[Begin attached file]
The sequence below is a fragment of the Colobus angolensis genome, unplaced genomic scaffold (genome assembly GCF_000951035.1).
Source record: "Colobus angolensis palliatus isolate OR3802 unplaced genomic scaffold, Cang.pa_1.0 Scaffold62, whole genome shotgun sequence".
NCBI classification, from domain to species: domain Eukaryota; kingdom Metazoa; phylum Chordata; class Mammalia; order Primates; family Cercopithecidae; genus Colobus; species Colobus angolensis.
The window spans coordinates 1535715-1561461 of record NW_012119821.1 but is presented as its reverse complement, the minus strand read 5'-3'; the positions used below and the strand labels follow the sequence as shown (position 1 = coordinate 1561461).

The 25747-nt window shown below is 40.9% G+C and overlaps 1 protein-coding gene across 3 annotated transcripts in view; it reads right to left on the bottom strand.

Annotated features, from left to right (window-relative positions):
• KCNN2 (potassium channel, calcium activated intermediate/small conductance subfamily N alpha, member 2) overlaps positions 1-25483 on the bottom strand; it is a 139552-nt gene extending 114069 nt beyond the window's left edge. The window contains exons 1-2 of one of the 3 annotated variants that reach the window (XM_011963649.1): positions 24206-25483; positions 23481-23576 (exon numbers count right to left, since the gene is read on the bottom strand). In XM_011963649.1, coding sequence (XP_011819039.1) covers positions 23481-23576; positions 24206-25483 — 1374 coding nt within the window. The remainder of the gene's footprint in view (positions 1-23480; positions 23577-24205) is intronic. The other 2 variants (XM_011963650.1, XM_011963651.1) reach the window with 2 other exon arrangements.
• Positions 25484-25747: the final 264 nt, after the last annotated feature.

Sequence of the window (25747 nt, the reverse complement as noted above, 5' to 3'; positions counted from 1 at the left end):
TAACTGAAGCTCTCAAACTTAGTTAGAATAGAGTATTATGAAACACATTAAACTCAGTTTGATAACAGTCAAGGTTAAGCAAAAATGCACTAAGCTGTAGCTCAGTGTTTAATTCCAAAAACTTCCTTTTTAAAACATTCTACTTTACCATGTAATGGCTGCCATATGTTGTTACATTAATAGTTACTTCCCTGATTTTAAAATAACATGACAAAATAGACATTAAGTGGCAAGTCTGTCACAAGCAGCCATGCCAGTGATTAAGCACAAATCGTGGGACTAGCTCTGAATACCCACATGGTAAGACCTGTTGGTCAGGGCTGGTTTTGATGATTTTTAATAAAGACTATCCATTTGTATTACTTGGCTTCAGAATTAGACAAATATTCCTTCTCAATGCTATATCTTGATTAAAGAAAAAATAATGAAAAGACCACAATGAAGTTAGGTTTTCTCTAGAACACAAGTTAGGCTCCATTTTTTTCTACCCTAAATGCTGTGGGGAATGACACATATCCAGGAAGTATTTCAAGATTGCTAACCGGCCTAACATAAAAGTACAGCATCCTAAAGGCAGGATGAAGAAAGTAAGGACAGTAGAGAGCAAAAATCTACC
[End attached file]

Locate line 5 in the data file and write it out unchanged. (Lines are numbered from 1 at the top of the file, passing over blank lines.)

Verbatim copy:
The 25747-nt window shown below is 40.9% G+C and overlaps 1 protein-coding gene across 3 annotated transcripts in view; it reads right to left on the bottom strand.